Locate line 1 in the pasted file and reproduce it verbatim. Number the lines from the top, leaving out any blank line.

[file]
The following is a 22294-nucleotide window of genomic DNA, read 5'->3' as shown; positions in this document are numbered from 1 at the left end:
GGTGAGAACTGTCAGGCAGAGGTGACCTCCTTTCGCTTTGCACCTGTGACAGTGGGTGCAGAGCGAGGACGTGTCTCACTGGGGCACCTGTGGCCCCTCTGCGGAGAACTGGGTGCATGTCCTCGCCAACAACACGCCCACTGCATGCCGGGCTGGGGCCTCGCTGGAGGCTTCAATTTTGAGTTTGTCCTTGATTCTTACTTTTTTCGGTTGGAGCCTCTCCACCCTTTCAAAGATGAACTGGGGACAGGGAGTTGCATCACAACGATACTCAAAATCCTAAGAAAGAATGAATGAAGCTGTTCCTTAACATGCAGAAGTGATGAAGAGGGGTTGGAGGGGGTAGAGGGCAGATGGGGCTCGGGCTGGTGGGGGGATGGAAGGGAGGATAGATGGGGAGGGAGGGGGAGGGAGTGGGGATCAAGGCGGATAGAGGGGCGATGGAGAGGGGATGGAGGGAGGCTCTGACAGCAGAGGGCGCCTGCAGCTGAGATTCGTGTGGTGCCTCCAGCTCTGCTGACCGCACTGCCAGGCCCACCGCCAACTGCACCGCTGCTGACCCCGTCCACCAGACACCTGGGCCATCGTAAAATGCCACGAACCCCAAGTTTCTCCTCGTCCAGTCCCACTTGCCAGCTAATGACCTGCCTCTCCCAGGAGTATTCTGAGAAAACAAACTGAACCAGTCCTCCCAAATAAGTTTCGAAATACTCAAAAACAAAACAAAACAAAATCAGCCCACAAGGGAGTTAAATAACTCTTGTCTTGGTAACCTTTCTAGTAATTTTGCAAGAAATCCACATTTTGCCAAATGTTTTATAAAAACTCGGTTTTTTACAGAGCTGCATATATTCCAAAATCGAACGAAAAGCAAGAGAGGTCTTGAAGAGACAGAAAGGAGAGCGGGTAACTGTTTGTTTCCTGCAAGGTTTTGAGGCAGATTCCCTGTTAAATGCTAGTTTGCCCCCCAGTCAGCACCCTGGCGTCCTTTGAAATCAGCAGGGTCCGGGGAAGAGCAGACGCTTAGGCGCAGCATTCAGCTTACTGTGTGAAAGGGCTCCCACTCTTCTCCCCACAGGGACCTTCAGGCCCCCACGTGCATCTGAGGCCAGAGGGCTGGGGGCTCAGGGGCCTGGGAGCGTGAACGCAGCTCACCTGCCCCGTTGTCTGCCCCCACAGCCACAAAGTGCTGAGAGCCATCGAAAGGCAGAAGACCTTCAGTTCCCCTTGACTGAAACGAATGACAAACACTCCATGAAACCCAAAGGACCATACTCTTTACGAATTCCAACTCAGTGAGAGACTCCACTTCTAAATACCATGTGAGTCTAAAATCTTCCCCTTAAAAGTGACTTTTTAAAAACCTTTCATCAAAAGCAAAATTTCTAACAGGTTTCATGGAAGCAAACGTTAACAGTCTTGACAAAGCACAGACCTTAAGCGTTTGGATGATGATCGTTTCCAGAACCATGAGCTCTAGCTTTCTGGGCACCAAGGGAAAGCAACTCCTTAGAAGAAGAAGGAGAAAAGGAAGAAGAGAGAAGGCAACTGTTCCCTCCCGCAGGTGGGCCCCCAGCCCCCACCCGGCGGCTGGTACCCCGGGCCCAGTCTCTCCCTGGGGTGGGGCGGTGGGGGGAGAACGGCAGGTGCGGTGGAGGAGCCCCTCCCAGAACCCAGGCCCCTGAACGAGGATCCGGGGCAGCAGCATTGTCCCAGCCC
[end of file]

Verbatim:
The following is a 22294-nucleotide window of genomic DNA, read 5'->3' as shown; positions in this document are numbered from 1 at the left end: